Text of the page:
Lawmakers are debating ways to prevent the Federal Bureau of Investigation from abusing its surveillance authority again. While they’re at it, they have an obligation to address their own privacy transgressor, Rep. Adam Schiff.
That’s the gist of a pointed letter from Federal Communications Commissioner Brendan Carr, which landed Thursday at the House Intelligence Committee. Chairman Schiff spent months conducting secret impeachment hearings. His ensuing report revealed that he’d also set up his own surveillance state. Mr. Schiff issued secret subpoenas to phone carriers, to obtain and publish the call records of political rivals. Targets included Rudy Giuliani and another attorney of the president, the ranking Republican on the Intelligence Committee (Rep. Devin Nunes) and a journalist (John Solomon).
Impeachment is over, but Mr. Carr hasn’t forgotten this abuse of power, and his letter, which I obtained, calls for answers and reform. The FCC takes call privacy seriously, only recently having proposed some $200 million in fines on phone carriers for failing to protect customer data. Mr. Carr’s message to Mr. Schiff is that Congress doesn’t get a pass. It is not automatically entitled to “a secret and partisan process that deprives Americans of their legal right to maintain the privacy of this sensitive information.”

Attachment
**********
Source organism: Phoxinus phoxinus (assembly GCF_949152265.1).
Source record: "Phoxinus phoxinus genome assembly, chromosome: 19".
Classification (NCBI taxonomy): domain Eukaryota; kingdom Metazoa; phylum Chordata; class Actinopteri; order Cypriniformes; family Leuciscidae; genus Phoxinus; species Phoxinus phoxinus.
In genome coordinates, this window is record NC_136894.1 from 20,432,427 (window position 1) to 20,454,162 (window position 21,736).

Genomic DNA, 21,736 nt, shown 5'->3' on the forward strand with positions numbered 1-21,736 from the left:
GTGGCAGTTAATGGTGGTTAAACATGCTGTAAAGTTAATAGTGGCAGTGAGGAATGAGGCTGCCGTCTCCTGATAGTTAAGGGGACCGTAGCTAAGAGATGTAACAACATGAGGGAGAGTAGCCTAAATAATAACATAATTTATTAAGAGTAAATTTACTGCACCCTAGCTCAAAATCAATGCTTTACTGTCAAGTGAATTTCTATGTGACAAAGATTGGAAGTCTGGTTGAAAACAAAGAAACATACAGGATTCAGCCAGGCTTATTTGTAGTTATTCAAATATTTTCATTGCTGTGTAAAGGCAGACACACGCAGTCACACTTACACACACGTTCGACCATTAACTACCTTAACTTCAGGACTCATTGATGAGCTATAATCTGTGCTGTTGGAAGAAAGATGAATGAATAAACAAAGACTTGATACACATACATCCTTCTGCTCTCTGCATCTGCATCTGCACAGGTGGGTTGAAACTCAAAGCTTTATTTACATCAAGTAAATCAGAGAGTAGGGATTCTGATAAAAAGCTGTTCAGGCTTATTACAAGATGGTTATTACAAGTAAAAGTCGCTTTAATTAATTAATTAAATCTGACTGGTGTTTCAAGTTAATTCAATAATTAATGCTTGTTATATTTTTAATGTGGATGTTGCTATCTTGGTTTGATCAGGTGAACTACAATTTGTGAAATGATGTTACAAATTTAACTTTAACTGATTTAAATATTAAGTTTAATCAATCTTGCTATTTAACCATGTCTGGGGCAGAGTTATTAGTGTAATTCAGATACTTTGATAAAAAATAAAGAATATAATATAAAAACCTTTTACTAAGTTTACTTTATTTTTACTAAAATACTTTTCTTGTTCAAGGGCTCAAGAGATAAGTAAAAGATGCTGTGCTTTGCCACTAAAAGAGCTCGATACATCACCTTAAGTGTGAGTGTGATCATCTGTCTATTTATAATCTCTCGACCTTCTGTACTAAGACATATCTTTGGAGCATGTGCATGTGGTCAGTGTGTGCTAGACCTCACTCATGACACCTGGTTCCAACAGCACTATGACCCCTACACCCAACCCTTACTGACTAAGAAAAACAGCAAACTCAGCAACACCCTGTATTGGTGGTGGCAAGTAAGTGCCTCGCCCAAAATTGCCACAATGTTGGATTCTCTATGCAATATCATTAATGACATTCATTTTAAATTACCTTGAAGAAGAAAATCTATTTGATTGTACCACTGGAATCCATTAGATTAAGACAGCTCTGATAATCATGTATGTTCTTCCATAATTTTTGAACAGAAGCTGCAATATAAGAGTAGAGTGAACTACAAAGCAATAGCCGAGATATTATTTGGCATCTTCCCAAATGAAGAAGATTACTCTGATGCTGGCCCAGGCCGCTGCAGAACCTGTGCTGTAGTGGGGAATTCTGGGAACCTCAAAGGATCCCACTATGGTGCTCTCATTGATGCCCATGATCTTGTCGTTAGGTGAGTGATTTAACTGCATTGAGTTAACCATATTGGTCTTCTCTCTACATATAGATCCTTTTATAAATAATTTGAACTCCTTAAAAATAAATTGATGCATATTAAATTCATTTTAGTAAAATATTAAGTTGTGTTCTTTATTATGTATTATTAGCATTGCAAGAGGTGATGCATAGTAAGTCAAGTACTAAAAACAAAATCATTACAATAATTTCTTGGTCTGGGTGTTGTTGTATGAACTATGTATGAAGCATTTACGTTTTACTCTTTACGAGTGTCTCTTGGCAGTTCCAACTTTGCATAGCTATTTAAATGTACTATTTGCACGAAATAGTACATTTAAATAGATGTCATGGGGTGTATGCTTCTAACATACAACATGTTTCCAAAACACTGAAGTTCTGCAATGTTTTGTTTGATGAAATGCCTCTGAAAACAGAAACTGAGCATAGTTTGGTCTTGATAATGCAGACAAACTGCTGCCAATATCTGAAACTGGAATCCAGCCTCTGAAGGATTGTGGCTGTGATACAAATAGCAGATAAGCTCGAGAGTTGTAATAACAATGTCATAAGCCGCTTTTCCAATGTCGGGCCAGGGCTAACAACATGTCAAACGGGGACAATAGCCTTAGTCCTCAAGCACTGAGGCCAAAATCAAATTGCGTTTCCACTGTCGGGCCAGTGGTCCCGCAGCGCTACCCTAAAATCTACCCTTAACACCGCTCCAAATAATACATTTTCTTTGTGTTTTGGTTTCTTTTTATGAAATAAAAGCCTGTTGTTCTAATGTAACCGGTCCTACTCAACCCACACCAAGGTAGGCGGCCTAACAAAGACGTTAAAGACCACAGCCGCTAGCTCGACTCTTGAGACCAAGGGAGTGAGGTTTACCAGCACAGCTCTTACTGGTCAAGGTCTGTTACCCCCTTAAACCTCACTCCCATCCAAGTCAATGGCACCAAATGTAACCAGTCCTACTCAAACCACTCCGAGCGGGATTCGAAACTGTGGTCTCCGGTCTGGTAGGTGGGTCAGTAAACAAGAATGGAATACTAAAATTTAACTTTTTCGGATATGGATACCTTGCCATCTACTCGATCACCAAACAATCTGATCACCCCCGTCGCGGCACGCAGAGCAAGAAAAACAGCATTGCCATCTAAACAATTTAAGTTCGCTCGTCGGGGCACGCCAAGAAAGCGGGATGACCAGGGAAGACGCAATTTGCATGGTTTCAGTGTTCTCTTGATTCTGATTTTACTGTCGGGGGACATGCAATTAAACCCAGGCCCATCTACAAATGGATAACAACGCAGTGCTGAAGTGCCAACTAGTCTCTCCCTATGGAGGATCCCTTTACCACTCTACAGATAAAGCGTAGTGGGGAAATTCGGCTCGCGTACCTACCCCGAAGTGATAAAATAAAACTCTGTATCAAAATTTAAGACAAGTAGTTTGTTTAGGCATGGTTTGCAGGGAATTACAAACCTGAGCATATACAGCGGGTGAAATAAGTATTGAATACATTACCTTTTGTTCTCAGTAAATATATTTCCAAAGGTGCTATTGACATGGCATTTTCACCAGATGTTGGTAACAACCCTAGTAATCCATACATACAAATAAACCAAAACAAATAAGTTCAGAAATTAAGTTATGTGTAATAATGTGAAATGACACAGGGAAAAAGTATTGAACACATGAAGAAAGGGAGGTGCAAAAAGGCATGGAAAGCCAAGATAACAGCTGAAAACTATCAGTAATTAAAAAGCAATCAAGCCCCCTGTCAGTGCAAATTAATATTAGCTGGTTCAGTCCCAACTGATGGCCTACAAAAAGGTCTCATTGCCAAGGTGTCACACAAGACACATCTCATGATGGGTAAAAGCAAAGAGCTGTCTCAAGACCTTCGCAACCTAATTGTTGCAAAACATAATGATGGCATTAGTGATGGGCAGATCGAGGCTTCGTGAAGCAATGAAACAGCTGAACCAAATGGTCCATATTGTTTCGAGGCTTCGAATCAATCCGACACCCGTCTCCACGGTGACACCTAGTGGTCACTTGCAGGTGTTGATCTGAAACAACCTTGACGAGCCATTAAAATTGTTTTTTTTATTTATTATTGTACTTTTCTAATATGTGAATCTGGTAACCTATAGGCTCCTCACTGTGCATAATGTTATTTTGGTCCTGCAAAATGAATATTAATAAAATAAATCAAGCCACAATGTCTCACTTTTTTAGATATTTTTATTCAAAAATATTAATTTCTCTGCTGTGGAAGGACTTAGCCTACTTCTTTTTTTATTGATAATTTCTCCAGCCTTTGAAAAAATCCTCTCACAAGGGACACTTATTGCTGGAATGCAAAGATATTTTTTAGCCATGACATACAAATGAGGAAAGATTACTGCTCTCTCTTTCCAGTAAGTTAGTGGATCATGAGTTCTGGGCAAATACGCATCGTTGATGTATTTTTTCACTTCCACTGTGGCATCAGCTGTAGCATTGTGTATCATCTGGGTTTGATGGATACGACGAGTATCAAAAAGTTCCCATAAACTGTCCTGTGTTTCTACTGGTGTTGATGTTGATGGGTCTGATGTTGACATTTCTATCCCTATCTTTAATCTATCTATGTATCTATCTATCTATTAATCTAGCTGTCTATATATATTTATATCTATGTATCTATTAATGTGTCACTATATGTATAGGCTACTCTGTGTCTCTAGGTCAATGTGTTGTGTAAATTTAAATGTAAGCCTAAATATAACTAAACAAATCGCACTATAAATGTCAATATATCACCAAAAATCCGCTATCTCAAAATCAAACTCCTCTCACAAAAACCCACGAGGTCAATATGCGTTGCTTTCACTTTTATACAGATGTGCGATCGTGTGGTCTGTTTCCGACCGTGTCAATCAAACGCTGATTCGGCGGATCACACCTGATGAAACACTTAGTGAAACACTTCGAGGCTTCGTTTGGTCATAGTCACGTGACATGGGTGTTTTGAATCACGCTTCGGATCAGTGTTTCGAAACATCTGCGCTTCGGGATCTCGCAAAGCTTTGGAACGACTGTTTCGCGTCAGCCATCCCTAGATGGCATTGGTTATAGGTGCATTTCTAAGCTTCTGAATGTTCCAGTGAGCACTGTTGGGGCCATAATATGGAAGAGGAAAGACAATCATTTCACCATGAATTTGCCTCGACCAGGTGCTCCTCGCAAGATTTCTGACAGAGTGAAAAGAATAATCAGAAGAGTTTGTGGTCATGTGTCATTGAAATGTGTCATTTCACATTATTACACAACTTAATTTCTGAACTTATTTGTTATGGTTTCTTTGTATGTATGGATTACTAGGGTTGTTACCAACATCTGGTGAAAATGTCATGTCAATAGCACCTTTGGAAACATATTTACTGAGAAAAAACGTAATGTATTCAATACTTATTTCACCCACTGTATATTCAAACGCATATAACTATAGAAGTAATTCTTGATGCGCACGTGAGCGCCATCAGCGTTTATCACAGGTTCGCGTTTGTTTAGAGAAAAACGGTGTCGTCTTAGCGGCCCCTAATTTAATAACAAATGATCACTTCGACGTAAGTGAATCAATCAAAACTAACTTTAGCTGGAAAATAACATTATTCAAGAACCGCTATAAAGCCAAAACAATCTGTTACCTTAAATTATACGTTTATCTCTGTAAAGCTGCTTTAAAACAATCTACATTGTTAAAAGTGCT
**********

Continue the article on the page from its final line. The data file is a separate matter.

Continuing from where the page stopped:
Mr. Carr doesn’t dispute that Congress may, “in at least some circumstances,” have the legal authority to obtain call records under the Communications Act. The offense, he writes, was denying his targets the right to fight the subpoenas: “Courts long ago established a process for Americans to seek judicial review before Congress obtains and then publishes documents in response to a congressional subpoena.”
As a lawyer and congressional lifer, Mr. Schiff knows this. It’s expected that Congress give notice of demands, as it did when it issued subpoenas to Deutsche Bank and Mazars for Donald Trump’s financial records. That notice allowed the president to file suit to block those institutions from responding. The Supreme Court in December issued stays, halting Deutsche Bank and Mazars compliance while it considers Mr. Trump’s appeal. Oral arguments are scheduled for March 31. Congress isn’t entitled to everything.
This history is what made Mr. Schiff’s subpoenas so devious and abusive. He issued them secretly. He didn’t notify his targets, and Republican committee members were barred from telling the public what they knew about the subpoenas.